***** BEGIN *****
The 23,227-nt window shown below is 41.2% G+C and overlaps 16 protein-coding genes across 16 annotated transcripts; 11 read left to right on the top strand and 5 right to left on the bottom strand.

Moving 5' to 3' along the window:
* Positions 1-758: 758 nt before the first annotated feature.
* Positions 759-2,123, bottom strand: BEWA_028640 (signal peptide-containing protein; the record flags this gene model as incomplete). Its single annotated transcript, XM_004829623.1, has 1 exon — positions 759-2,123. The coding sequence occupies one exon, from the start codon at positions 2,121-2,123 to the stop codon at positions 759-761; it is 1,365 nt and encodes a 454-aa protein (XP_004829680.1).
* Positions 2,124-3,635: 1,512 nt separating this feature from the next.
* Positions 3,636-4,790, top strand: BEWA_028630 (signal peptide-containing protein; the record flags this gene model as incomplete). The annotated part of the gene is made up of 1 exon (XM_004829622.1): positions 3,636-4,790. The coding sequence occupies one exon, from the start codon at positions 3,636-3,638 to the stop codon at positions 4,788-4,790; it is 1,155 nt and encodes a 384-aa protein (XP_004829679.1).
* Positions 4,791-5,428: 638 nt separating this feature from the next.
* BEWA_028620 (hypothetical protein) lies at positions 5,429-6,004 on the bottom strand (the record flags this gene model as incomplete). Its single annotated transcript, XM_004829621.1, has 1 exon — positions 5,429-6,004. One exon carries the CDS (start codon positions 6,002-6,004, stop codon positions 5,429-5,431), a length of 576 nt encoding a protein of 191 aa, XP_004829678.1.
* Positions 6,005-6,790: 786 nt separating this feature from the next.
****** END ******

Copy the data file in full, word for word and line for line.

The 23,227-nt window shown below is 41.2% G+C and overlaps 16 protein-coding genes across 16 annotated transcripts; 11 read left to right on the top strand and 5 right to left on the bottom strand.

Moving 5' to 3' along the window:
* Positions 1-758: 758 nt before the first annotated feature.
* Positions 759-2,123, bottom strand: BEWA_028640 (signal peptide-containing protein; the record flags this gene model as incomplete). Its single annotated transcript, XM_004829623.1, has 1 exon — positions 759-2,123. The coding sequence occupies one exon, from the start codon at positions 2,121-2,123 to the stop codon at positions 759-761; it is 1,365 nt and encodes a 454-aa protein (XP_004829680.1).
* Positions 2,124-3,635: 1,512 nt separating this feature from the next.
* Positions 3,636-4,790, top strand: BEWA_028630 (signal peptide-containing protein; the record flags this gene model as incomplete). The annotated part of the gene is made up of 1 exon (XM_004829622.1): positions 3,636-4,790. The coding sequence occupies one exon, from the start codon at positions 3,636-3,638 to the stop codon at positions 4,788-4,790; it is 1,155 nt and encodes a 384-aa protein (XP_004829679.1).
* Positions 4,791-5,428: 638 nt separating this feature from the next.
* BEWA_028620 (hypothetical protein) lies at positions 5,429-6,004 on the bottom strand (the record flags this gene model as incomplete). Its single annotated transcript, XM_004829621.1, has 1 exon — positions 5,429-6,004. One exon carries the CDS (start codon positions 6,002-6,004, stop codon positions 5,429-5,431), a length of 576 nt encoding a protein of 191 aa, XP_004829678.1.
* Positions 6,005-6,790: 786 nt separating this feature from the next.